It wasn’t the biggest headline-grabber in a week full of pivotal U.S. Supreme Court rulings, but an order issued by the court handed a victory to voting rights advocates who have been battling suppressive state-imposed laws as next year’s presidential election draws near. In an unsigned order, the justices on Monday declined to review a lower court ruling barring Kansas and Arizona from requiring proof of citizenship on federal voter registration forms. The states can still impose the requirement on state-based voting forms, but they can’t force the U.S. Election Assistance Commission to do the same on registration forms for presidential and congressional elections in those states.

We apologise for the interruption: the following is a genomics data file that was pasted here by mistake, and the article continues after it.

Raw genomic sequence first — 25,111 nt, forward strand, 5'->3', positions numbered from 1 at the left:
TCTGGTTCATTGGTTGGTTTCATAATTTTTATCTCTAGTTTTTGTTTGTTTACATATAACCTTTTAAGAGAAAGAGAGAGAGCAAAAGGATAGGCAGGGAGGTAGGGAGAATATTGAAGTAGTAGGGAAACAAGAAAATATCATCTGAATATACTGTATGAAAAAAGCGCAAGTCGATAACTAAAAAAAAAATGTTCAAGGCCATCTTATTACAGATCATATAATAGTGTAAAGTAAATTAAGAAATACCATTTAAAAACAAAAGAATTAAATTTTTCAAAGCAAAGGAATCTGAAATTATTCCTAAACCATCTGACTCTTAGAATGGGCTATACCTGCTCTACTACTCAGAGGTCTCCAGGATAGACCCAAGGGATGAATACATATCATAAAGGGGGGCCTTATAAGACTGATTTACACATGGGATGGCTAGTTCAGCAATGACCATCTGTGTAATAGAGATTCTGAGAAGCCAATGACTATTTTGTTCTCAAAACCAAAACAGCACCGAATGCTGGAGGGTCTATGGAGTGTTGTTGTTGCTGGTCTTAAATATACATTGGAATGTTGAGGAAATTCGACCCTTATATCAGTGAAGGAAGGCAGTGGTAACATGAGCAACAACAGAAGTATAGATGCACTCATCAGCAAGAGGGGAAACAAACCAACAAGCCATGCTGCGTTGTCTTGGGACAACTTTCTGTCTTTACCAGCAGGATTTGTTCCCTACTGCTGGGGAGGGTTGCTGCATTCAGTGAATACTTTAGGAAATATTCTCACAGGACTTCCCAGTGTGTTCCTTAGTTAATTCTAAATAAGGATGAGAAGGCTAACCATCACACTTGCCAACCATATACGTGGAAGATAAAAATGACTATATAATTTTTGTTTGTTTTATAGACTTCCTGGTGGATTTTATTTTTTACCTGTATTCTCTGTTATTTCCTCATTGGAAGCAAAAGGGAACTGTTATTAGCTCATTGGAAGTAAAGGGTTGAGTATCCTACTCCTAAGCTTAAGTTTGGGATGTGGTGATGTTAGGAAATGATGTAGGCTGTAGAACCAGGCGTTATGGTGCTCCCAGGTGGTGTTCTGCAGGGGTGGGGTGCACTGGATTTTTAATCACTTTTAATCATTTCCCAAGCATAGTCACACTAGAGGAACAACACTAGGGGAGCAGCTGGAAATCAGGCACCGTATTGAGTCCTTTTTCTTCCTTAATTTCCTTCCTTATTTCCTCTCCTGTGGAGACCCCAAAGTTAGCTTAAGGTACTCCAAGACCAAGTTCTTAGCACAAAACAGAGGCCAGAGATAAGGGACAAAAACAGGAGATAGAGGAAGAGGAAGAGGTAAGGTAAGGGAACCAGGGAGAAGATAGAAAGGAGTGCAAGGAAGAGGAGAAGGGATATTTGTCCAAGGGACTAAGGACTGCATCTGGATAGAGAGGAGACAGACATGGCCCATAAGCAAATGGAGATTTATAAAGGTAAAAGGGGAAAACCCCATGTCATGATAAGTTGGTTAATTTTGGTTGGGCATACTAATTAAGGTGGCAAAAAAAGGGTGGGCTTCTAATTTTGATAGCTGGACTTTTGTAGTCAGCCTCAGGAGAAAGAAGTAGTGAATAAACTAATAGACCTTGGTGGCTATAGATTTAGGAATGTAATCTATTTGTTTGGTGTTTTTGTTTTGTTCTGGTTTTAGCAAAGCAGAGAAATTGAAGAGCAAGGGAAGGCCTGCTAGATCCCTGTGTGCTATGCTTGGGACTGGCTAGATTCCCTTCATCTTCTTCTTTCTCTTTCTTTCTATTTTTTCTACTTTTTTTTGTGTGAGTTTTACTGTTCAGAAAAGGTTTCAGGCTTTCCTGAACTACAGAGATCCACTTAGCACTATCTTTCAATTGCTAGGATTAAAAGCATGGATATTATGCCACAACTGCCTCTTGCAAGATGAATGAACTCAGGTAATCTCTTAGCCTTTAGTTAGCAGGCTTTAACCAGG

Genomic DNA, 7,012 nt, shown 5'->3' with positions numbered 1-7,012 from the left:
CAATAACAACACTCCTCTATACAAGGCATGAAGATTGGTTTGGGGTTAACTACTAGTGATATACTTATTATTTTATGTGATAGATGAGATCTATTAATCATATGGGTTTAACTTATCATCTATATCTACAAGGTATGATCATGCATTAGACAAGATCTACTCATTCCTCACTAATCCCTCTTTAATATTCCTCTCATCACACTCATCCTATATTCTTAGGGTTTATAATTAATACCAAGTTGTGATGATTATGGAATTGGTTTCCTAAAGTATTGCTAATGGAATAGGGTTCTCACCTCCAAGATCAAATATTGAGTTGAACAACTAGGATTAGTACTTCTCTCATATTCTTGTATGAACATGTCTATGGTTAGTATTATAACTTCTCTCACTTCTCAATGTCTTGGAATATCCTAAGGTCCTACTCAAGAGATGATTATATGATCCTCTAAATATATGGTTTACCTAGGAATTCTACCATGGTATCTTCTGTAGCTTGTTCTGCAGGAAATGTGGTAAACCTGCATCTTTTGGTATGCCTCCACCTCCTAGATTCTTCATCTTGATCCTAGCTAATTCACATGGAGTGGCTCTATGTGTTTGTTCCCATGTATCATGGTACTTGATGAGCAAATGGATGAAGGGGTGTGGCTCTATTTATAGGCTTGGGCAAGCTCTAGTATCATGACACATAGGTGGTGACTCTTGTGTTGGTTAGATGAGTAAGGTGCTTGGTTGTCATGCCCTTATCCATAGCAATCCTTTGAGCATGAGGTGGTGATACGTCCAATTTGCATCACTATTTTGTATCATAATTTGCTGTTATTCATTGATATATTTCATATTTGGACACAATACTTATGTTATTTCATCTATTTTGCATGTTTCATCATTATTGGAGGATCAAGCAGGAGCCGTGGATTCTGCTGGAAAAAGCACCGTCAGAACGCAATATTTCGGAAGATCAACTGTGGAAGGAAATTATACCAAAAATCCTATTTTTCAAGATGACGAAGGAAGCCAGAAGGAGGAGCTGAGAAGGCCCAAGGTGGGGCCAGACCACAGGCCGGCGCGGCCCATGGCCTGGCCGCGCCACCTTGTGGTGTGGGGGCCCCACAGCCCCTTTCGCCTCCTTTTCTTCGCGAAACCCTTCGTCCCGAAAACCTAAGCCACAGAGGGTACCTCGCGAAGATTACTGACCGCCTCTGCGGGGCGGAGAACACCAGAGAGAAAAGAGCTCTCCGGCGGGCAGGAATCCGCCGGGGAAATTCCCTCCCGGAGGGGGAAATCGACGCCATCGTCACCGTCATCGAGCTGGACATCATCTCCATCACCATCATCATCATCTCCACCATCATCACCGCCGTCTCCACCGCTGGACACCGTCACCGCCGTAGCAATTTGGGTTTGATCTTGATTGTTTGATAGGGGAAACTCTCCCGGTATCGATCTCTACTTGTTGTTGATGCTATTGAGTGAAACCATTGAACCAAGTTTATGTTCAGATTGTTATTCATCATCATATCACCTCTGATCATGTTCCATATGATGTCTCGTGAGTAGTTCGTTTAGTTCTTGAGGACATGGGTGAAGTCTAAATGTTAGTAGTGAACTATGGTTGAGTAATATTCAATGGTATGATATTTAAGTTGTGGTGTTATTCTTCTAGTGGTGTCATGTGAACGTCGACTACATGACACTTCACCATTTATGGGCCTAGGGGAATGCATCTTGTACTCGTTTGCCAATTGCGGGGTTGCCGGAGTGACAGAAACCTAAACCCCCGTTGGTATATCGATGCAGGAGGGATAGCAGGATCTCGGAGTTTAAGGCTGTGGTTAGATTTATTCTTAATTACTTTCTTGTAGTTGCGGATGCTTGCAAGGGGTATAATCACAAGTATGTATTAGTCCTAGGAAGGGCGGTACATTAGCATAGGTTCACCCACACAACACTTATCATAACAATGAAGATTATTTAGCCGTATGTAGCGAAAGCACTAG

The ruling is “an important step forward in making sure that all that are eligible are registered to vote,” said Elisabeth MacNamara, president of the League of Women Voters, which operates nonpartisan voter registration drives across the country.
But the ruling is also giving new urgency to Democratic election rights advocates and attorneys, including some on Hillary Clinton’s presidential campaign staff, who are challenging restrictive voting laws enacted by GOP-controlled state legislatures and governors after the Supreme Court struck down a key provision of the Voting Rights Act.